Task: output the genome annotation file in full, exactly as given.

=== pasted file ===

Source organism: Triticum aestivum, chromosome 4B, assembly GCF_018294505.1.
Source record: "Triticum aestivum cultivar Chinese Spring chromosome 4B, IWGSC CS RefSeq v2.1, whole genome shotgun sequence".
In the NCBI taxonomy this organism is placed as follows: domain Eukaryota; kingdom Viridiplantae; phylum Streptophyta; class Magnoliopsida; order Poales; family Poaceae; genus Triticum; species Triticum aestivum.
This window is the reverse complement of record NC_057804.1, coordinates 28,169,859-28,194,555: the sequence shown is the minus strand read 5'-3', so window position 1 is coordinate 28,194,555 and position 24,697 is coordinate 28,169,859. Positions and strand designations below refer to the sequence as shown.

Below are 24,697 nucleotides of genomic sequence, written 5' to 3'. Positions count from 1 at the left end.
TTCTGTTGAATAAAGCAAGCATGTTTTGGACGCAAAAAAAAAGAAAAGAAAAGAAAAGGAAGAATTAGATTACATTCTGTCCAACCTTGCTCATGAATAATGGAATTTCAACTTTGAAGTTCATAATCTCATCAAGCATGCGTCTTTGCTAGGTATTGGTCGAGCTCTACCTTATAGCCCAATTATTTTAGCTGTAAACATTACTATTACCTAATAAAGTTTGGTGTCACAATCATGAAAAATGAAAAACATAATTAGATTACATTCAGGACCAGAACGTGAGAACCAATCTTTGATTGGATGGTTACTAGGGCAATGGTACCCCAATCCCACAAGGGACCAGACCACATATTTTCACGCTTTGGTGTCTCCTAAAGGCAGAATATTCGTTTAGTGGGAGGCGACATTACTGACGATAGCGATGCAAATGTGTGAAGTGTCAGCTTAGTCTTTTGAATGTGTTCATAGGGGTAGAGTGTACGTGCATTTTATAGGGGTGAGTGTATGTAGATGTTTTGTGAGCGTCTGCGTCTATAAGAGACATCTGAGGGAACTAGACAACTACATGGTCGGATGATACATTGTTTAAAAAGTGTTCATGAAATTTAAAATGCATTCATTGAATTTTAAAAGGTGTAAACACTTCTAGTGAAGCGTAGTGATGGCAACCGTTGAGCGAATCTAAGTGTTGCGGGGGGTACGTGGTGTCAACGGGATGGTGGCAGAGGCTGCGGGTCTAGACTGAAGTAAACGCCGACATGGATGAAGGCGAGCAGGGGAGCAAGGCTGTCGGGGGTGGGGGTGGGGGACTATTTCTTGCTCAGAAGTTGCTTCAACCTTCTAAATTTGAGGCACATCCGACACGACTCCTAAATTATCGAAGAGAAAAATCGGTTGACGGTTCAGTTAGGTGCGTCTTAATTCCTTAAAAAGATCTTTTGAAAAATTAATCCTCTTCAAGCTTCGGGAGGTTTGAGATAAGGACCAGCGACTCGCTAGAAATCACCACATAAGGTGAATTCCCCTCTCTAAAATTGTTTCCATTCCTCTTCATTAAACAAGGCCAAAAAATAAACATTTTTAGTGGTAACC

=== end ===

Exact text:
Source organism: Triticum aestivum, chromosome 4B, assembly GCF_018294505.1.
Source record: "Triticum aestivum cultivar Chinese Spring chromosome 4B, IWGSC CS RefSeq v2.1, whole genome shotgun sequence".
In the NCBI taxonomy this organism is placed as follows: domain Eukaryota; kingdom Viridiplantae; phylum Streptophyta; class Magnoliopsida; order Poales; family Poaceae; genus Triticum; species Triticum aestivum.
This window is the reverse complement of record NC_057804.1, coordinates 28,169,859-28,194,555: the sequence shown is the minus strand read 5'-3', so window position 1 is coordinate 28,194,555 and position 24,697 is coordinate 28,169,859. Positions and strand designations below refer to the sequence as shown.

Below are 24,697 nucleotides of genomic sequence, written 5' to 3'. Positions count from 1 at the left end.
TTCTGTTGAATAAAGCAAGCATGTTTTGGACGCAAAAAAAAAGAAAAGAAAAGAAAAGGAAGAATTAGATTACATTCTGTCCAACCTTGCTCATGAATAATGGAATTTCAACTTTGAAGTTCATAATCTCATCAAGCATGCGTCTTTGCTAGGTATTGGTCGAGCTCTACCTTATAGCCCAATTATTTTAGCTGTAAACATTACTATTACCTAATAAAGTTTGGTGTCACAATCATGAAAAATGAAAAACATAATTAGATTACATTCAGGACCAGAACGTGAGAACCAATCTTTGATTGGATGGTTACTAGGGCAATGGTACCCCAATCCCACAAGGGACCAGACCACATATTTTCACGCTTTGGTGTCTCCTAAAGGCAGAATATTCGTTTAGTGGGAGGCGACATTACTGACGATAGCGATGCAAATGTGTGAAGTGTCAGCTTAGTCTTTTGAATGTGTTCATAGGGGTAGAGTGTACGTGCATTTTATAGGGGTGAGTGTATGTAGATGTTTTGTGAGCGTCTGCGTCTATAAGAGACATCTGAGGGAACTAGACAACTACATGGTCGGATGATACATTGTTTAAAAAGTGTTCATGAAATTTAAAATGCATTCATTGAATTTTAAAAGGTGTAAACACTTCTAGTGAAGCGTAGTGATGGCAACCGTTGAGCGAATCTAAGTGTTGCGGGGGGTACGTGGTGTCAACGGGATGGTGGCAGAGGCTGCGGGTCTAGACTGAAGTAAACGCCGACATGGATGAAGGCGAGCAGGGGAGCAAGGCTGTCGGGGGTGGGGGTGGGGGACTATTTCTTGCTCAGAAGTTGCTTCAACCTTCTAAATTTGAGGCACATCCGACACGACTCCTAAATTATCGAAGAGAAAAATCGGTTGACGGTTCAGTTAGGTGCGTCTTAATTCCTTAAAAAGATCTTTTGAAAAATTAATCCTCTTCAAGCTTCGGGAGGTTTGAGATAAGGACCAGCGACTCGCTAGAAATCACCACATAAGGTGAATTCCCCTCTCTAAAATTGTTTCCATTCCTCTTCATTAAACAAGGCCAAAAAATAAACATTTTTAGTGGTAACC